Markets Today: More tit for tat makes it feel real

The markets are a little subdued this morning.

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Today’s podcast

Overview: The payback

  • China confirms payback on new US trade tariffs
  • Quiet equities and rates market despite increase in US-China trade tensions
  • Oil prices drop more than 3% on China’s 25% tariff on US fuels
  • JPY and commodity linked currencies outperform, GBP remains under pressure
  • 10y UST yields little changed after record sized 10y auction
  • RBNZ unchanged but sounds dovish

“And now you’re pumped, you gotta get ready for the big payback” –James Brown

After yesterday’s confirmation by the US that it will  follow through with its plans to impose 25% tariff on the $16bn of Chinese exports (remainder of $50bn after initial $34bn). Overnight and as expected, China said that it will make the necessary counter measures of 25% on $16bn of US goods including US fuels amongst other products. Reaction to the news has been fairly muted with oil prices the exception, dropping over 3%. The USD is a touch lower with JPY and commodity linked currencies outperforming while GBP has remained under pressure. 10y UST yields are 1bps lower after a well-received record sized 10y auction and the RBNZ this morning left the official cash rate unchanged at 1.75%, as expected, but it sounded a bit more dovish noting recent moderation in growth could last a bit longer and pushed out it expectations for a rate hike to 2020. As we type NZD is 50pips lower at 0.6700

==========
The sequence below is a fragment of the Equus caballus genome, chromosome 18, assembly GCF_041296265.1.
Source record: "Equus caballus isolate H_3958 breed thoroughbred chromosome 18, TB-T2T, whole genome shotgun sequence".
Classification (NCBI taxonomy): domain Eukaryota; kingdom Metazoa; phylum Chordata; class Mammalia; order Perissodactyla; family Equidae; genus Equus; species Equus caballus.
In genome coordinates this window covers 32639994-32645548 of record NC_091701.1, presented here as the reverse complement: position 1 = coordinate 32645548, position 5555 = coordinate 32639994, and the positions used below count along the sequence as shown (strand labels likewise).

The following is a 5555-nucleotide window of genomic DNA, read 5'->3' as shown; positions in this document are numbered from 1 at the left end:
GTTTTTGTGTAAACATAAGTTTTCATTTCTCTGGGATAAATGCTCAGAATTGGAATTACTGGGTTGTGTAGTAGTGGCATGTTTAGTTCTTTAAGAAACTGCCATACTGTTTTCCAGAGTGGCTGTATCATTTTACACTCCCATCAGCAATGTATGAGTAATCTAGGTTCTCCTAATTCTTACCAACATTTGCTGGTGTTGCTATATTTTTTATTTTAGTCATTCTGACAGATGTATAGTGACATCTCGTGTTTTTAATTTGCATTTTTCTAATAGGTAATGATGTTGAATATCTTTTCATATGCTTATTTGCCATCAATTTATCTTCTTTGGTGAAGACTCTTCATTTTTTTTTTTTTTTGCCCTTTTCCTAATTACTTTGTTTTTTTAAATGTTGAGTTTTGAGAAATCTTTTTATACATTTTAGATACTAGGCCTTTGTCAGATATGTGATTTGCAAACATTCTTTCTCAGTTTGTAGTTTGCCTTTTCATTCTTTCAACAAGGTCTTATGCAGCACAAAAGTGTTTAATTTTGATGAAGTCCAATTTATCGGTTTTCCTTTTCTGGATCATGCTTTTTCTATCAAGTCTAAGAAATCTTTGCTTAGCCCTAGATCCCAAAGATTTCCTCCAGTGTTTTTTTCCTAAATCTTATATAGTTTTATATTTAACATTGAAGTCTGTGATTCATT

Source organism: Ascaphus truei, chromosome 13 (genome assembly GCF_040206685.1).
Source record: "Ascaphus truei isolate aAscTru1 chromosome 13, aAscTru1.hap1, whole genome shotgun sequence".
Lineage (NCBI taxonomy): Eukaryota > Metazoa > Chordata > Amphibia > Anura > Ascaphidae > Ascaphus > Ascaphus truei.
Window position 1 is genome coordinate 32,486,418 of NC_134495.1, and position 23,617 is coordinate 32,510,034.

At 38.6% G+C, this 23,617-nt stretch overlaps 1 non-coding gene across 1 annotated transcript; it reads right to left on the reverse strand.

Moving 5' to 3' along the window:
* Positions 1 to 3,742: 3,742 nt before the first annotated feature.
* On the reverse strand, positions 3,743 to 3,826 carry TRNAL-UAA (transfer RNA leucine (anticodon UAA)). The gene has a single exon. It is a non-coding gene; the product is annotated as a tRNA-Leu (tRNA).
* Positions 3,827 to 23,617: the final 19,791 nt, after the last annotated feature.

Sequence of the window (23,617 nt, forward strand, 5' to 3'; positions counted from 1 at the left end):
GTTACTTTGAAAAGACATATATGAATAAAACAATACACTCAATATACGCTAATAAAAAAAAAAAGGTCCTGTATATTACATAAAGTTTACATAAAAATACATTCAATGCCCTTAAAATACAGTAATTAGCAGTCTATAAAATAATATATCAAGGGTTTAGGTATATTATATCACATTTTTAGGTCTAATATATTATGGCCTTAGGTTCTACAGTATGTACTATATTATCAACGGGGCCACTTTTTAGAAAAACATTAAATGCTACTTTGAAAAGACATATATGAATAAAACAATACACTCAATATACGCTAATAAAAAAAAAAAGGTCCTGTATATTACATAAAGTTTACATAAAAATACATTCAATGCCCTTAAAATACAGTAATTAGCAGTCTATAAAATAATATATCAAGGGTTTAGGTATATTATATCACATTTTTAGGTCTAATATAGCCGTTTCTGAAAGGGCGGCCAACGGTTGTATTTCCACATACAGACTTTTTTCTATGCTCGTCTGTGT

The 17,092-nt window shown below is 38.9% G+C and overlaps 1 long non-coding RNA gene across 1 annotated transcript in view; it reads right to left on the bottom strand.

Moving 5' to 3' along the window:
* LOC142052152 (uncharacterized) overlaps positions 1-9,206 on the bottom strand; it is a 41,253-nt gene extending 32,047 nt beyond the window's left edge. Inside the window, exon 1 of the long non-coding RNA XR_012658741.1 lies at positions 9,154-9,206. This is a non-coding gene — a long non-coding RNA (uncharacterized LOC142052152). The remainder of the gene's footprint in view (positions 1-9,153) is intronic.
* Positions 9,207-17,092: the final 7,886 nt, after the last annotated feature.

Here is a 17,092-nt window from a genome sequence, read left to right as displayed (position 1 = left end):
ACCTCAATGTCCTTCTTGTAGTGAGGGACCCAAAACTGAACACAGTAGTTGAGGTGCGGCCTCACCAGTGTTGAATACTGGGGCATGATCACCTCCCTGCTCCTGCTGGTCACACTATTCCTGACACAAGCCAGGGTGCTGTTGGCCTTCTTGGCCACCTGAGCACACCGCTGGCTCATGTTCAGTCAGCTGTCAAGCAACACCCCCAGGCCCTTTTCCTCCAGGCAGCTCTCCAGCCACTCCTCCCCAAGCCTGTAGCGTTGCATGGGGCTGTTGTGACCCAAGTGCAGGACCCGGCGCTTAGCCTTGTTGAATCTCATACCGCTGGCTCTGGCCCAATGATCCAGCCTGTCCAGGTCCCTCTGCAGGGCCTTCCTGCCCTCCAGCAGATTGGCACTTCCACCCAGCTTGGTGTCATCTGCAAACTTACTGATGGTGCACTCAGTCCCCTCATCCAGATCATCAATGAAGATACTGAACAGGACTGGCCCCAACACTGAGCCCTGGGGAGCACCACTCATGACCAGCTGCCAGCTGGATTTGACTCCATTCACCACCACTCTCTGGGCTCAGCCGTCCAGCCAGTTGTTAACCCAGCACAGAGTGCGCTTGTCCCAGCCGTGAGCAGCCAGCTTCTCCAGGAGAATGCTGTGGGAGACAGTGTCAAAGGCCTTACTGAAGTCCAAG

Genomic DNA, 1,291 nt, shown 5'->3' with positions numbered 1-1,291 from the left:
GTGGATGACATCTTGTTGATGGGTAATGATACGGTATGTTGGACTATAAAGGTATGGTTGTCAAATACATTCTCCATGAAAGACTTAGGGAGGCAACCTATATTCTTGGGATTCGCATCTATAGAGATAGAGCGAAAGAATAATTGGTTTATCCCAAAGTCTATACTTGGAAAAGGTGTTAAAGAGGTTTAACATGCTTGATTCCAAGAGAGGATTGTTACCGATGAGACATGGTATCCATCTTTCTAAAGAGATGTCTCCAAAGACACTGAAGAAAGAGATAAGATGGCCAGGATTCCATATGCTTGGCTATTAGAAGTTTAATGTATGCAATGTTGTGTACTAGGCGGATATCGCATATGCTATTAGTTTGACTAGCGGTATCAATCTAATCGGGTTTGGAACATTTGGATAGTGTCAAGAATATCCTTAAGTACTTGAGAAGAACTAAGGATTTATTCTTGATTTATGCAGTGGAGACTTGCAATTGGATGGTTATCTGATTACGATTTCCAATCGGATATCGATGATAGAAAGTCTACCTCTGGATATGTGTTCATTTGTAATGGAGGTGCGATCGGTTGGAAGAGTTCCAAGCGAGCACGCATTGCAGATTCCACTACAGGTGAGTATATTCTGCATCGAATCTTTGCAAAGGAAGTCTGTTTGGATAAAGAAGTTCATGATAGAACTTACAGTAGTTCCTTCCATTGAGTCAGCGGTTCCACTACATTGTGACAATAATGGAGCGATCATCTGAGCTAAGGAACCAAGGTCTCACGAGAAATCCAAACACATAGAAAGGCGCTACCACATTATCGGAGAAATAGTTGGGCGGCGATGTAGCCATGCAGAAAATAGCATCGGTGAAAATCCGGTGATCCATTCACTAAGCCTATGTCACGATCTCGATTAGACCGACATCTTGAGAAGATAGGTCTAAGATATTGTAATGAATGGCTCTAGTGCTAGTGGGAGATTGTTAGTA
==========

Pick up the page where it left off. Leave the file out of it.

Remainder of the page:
Currencies

After trading to an overnight high of 95.406, DXY, the USD index is about 0.10% lower over the past 24hrs and currently trades at 95.097. There was little reaction in currency markets to China’s expected response to the US additional trade tariffs, looking at the intraday charts the overnight high in DXY can be largely attributed to the mover lower in GBP, dropping one big figure to 1.2855, before settling at 1.2884 where it currently trades. There was no major news driving the move lower in the pound, nevertheless the market is clearly getting more nervous over the possibility of a no-deal Brexit, which would be a messy outcome for the UK economy. News reports suggest that May is planning a top-level meeting of her cabinet ministers early in September specifically to discuss how to ready the UK for such a possible outcome.

JPY sits at the top of the leader, up 0.4% and currently trades just below the ¥111 mark, after trading down to  ¥110.65 late yesterday. Yesterday the Summary of opinions from the BoJ last policy meeting showed that that one member said the 10-year yield could move upward and downward by around 0.25%. The market is sensing that the BoJ may be a bit more interested than initially thought in backing gradually away from its super easy policy. That said, we know that there are 3 hawks  in the Board of 9, so the fact that one board member wanted the 10y JGB band to be 0.25% rather than 20% shouldn’t be a major surprise. The summary of opinion also showed another member said allowing a wider range may lead to an increase in real interest rates and weaken prices. Thus other more influential factors playing into JPY strength can be attributed to US China trade concerns and the inability of 10y UST yields to head back above 3%.

Somewhat surprising given the increase in US-China trade tensions and the sharp decline in oil prices, CAD and AUD are among the USD outperformers. CAD is up 0.23% and now trades at 1.3021 and  AUD is at 0.7431, up 0.15% after trading down to an overnight low of 0.7387. So the AUD is now closer to the top of its 0.7311-0.7484 range held since mid-June, but given the increasing prospect of US-China trade tensions getting worse before they get better, we still think risks to the AUD remain tilted to the downside. The big test will come early in September with the US decision to impose or not additional tariffs on $200bn imported goods from China.